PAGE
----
YOU ARE HERE: LAT HomeCollections

Voucher Plan Clarifies 2 Schools of Opinion

December 29, 1991

Dan Akst has no idea of the negative effects of this voucher plan. He paints vouchers as a virtual panacea for California's school problems. Sadly, this is not the case.

While it sounds good in terms of allowing a free-market system of schools--good schools prosper, bad ones fail--it is actually a tax break for the middle and upper classes.

For the underprivileged family this plan does almost nothing. The $2,600 funding is not enough to afford a private school and most good public schools aren't located in poor neighborhoods.

New York City has a voucher program that is working fairly well. But it also has an efficient and extensive mass transit system. Alas, Los Angeles does not. While a student in Brooklyn could get to school in Manhattan in 30 minutes, I doubt that a student in South Central Los Angeles could get to the Valley, or even Beverly Hills in an hour in rush hour traffic if he or she took the bus.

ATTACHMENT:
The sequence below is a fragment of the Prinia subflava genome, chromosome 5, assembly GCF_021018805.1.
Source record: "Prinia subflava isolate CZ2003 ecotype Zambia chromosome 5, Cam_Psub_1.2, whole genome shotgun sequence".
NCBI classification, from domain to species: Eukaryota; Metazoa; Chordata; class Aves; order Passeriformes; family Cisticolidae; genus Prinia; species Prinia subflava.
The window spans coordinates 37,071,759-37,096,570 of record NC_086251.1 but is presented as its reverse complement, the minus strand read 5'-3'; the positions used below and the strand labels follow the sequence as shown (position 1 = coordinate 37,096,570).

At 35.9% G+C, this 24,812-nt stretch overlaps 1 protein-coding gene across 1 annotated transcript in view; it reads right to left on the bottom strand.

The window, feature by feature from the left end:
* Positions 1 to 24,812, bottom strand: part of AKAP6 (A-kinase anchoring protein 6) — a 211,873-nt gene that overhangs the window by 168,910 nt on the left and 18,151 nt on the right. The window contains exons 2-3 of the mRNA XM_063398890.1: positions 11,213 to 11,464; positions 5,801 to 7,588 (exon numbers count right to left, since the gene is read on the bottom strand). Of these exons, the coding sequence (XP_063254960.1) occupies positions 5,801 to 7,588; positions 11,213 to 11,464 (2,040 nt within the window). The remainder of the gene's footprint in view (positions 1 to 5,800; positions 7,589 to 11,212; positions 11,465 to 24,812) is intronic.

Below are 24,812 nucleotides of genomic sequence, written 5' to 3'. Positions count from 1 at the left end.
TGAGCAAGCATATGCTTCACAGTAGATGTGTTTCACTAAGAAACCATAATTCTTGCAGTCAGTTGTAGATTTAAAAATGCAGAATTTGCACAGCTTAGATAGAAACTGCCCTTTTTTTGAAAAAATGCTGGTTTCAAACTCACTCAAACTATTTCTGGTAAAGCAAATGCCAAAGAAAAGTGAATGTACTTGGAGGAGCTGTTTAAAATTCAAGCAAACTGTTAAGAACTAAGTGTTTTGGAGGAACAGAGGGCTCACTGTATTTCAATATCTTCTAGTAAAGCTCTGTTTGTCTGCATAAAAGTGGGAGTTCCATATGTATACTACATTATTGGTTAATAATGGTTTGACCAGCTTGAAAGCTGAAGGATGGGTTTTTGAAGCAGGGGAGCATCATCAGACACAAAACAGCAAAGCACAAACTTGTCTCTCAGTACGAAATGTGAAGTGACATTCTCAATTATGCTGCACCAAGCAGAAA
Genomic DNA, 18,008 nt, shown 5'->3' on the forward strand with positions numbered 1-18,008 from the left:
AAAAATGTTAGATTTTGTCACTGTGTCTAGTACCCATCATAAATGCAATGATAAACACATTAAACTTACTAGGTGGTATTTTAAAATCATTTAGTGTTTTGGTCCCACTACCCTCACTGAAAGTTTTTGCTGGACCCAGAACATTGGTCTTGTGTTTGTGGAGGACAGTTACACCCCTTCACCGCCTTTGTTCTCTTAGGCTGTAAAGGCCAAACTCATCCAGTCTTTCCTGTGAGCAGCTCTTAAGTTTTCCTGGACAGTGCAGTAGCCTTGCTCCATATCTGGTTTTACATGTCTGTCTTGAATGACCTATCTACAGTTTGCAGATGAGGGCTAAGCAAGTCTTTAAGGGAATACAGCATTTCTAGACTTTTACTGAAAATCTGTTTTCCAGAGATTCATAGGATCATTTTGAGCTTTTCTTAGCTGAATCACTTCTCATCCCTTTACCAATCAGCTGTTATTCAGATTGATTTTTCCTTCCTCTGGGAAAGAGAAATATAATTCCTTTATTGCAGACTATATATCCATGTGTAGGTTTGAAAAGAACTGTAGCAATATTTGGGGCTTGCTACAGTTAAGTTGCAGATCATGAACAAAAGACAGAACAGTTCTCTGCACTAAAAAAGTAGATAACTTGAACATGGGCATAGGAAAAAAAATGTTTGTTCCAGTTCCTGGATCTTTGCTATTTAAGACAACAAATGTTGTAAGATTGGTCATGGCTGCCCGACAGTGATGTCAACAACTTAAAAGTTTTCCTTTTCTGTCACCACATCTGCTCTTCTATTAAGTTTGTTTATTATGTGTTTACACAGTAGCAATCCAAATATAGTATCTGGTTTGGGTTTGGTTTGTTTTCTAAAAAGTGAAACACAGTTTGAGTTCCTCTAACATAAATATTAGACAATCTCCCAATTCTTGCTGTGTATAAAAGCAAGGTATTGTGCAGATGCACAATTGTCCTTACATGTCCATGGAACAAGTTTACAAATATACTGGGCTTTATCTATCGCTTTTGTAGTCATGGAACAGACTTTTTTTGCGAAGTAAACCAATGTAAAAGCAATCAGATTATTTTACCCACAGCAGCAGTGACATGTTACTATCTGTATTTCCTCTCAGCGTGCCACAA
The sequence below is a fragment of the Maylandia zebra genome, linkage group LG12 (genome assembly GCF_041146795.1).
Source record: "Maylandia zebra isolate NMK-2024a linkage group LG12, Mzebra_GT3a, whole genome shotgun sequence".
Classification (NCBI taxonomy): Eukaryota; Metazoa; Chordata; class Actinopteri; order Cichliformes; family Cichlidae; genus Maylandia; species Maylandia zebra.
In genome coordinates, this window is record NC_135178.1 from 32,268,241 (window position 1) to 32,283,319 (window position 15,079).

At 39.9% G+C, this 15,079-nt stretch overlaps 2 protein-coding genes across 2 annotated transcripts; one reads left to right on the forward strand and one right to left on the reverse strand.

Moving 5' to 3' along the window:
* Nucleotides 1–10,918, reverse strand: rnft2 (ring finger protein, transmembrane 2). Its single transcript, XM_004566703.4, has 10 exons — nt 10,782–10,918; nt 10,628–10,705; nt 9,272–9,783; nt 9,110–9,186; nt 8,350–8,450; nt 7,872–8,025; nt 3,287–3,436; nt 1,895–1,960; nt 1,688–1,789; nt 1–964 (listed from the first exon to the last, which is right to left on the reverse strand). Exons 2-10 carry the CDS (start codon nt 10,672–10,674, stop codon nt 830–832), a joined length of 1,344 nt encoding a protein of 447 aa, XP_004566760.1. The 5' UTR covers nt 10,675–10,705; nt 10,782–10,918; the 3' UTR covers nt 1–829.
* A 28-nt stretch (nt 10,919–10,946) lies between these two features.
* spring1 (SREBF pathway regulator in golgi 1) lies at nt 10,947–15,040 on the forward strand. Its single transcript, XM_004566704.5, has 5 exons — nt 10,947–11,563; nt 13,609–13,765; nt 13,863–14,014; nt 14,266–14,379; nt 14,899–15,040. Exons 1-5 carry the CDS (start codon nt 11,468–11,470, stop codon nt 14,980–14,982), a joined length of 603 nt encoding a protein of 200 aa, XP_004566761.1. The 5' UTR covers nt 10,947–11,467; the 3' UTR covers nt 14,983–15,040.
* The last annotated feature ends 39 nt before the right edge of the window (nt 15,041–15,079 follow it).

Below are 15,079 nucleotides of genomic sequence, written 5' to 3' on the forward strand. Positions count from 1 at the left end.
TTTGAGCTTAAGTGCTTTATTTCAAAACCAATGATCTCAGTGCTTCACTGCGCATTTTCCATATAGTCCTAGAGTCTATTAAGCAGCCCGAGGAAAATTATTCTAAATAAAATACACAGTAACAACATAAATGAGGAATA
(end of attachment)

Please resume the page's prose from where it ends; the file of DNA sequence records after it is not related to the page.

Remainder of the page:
Face it, there aren't enough good schools to go around. Those with the best test scores get in first. The problems facing the nation's schools are much more complex than a simple idea like vouchers can solve. We have ignored educational needs for 30 years. We are no longer the No. 1 industrialized country in the world and of the 16 industrialized nations we rank last in education.

If we do not improve education soon, we will not have the resources to do so later.


Los Angeles

Los Angeles Times Articles